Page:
Buy Grasshopper Jungle
Special price $15.50 Regular price: $18.99
Publisher: Dutton Books
Reviewer: Melissa on February 17, 2015
Rating: 4 out of 5 stars
In the small town of Ealing, Iowa, something weird happened. Austin and his best friend, Robby, have accidentally unleashed an army with unstoppable power. An army of horny, hungry, six-foot-tall preying mantises that only want to do two things. In Andrew Smith’s Printz Honor book, Grasshopper Jungle, readers are in for a funny, intense, and complex book that is unlike anything else they’ve ever read. This is the truth without a capital “T.” This is the history of the apocalypse. It’s the end of the world, as we know it. And, unfortunately, nobody except Austin and Robby know anything about it. You know what I mean…
I think I’m a little lame. I mean, after reading only the first few pages of Grasshopper Jungle, I thought, “I don’t know if this book is for me.” See…kinda lame. The only saving grace is that after those few pages I realized that even though Austin’s voice is really unlike mine, he – and by extension, Smith – is really funny. Once Smith had me laughing, it was much easier for me to connect with Austin, the challenges he’s facing personally, and the larger, surreal landscape in which him, Shann (Austin’s girlfriend), and Robby (Austin’s best friend) live or, at least, surreal in a sense.
Ealing, Iowa is a fictional town, but the recession that has been threatening it is something that readers from all over the US, especially the Midwest, will recognize. Everything from the nearly empty suburban mall and the graffiti that turned Stan’s Pizza into Satan’s Pizza to the cheesy business names, stereotypically Ealing character names, and the eviction notices that cover more and more apartment doors at the Del Vista Arms apartment building are recognizable experiences. Which is good because a lot of the other events in this book would be completely unrecognizable. It’s possible that readers have seen preying mantises before, but I highly doubt they were of the 6’ tall variety…except maybe in your nightmares.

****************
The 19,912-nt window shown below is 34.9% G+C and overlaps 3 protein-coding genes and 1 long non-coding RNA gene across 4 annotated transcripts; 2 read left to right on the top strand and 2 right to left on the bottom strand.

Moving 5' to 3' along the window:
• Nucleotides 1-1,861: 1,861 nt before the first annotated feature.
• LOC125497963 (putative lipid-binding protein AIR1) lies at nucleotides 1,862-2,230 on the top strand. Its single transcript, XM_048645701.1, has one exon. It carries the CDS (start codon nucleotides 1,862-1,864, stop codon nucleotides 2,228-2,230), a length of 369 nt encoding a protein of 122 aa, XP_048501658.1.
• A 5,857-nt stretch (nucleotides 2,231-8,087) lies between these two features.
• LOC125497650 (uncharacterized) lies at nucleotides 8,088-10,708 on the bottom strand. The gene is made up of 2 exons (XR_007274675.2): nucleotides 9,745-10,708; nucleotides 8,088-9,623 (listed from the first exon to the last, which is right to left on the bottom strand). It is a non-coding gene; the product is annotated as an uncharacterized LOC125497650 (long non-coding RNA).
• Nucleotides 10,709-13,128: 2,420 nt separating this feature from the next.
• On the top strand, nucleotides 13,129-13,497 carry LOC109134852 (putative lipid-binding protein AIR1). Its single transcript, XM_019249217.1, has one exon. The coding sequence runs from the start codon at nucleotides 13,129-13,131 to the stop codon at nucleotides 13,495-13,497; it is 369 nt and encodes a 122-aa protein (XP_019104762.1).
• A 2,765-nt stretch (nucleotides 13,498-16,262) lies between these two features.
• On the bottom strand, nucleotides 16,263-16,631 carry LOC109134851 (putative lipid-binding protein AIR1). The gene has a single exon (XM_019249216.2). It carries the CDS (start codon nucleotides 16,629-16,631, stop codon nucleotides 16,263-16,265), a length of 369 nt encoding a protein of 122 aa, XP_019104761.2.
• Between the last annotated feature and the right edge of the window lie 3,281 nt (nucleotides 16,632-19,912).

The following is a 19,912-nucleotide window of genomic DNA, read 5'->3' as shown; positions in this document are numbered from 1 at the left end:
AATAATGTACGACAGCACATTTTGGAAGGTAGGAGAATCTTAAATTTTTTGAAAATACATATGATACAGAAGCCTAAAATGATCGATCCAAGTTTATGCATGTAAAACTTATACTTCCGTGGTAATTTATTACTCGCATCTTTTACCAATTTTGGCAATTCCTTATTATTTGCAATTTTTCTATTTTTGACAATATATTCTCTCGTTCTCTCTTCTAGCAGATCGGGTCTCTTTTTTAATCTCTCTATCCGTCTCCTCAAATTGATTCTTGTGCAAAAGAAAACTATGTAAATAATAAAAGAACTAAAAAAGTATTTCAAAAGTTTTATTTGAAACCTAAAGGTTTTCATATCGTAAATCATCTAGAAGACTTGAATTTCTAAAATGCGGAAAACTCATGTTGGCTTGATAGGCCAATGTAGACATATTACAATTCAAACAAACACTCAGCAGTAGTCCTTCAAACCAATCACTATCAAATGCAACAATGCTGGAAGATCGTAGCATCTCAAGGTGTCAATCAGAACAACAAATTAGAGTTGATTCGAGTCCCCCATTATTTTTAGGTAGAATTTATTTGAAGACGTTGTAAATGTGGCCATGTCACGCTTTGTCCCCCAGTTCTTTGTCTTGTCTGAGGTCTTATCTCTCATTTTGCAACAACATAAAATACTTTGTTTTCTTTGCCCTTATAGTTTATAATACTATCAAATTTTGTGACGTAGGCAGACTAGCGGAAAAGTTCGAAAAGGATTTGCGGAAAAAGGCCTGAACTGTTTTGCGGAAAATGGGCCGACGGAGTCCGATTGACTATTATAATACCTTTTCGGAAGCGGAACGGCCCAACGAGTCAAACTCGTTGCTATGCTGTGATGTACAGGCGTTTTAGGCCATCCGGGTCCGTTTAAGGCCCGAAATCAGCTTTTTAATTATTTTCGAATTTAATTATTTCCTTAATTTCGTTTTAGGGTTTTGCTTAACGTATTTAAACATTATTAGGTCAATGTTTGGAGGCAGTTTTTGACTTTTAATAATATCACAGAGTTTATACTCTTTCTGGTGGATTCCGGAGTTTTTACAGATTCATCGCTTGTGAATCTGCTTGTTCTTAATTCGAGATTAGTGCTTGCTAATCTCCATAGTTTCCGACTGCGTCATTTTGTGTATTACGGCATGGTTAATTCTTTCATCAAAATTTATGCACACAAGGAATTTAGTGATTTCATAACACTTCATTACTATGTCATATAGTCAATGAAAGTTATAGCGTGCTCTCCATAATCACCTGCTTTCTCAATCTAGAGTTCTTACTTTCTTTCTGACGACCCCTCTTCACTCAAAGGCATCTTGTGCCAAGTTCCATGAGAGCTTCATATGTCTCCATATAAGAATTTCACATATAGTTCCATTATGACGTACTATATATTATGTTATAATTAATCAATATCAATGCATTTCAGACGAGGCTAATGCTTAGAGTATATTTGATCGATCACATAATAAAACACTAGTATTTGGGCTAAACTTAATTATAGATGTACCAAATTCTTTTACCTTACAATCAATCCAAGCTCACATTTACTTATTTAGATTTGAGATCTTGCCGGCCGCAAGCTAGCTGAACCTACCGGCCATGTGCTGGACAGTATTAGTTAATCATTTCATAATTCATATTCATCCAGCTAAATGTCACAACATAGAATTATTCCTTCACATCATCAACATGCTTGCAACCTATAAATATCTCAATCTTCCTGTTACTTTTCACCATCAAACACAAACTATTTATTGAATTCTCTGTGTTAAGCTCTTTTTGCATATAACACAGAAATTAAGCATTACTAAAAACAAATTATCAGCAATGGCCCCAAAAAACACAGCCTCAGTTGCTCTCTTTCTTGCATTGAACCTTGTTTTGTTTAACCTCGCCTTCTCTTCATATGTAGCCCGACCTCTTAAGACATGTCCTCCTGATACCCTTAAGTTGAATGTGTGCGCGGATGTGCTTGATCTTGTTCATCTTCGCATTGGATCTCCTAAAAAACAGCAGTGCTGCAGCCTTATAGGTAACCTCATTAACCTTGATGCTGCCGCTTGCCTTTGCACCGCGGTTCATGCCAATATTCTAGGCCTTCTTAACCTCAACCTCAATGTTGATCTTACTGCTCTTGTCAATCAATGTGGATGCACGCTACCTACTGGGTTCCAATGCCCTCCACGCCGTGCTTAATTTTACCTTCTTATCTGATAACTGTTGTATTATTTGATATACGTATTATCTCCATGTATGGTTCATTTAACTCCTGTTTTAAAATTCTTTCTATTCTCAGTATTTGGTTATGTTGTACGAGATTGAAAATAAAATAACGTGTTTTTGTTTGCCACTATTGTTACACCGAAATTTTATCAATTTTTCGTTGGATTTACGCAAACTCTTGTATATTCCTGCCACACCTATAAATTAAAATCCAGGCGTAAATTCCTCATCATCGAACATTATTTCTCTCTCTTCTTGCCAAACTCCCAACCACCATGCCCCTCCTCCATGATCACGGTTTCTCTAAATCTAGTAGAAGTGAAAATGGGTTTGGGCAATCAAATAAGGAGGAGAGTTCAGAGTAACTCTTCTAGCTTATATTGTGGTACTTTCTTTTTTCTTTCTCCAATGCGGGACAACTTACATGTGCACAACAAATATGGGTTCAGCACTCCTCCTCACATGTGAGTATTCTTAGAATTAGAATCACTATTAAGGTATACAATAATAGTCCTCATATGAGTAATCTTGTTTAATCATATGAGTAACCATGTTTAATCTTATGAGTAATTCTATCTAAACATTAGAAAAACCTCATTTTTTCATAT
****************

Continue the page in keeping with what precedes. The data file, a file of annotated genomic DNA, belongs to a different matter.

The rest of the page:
While extra large bugs might be the stuff of nightmares, the ones in Smith’s novel aren’t scary in the horror novel sense. From the, generally, humorous tone of the novel and Austin’s voice, the scary things about this novel have nothing to do with things that either go bump in the night or make the reader call out, “Don’t do it!” Rather they’re more akin to the questions that the reader is forced to contemplate regarding human experimentation and the dark, mad mind of a scientist, who doesn’t see anything wrong with performing them because he thinks he’s a kind of god. In other moments, Austin’s attempt at delivering a true and complete history of his experience in a post-apocalyptic world from a time in the future means that there is a distancing effect that negates a large part of the horror of this world. Rather than placing readers right in the midst of the end of the world, Austin uses an often-humorous tone and always an impersonal, almost academic way of looking at the situation…if adding in tons of swearing and sexual thoughts could be academic. So yeah, it’s hard to explain this weird, weird novel. But that doesn’t mean it isn’t worth reading. If anything, it means that there are more reasons to read it because it’s a story that I can guarantee you haven’t read before.
Beyond everything that I’ve already mentioned, the best thing about Grasshopper Jungle is that Austin is a real character with the thoughts, uncertainties, and mind of a teen boy. In particular, I loved that this is a story about LGBTQ teens that doesn’t pigeon hole Austin into any one category while he still works out who he is. Moreover, while it’s a story that contains LGBTQ teens, it’s not about any of them coming out or discovering their sexuality. It’s the end of the world, and some of the kids just happen to be attracted to more than one person, to more than the heteronormative gender, and that feels fine to me.
If you’re looking for something different, then Grasshopper Jungle should be the next book added to your TBR list.
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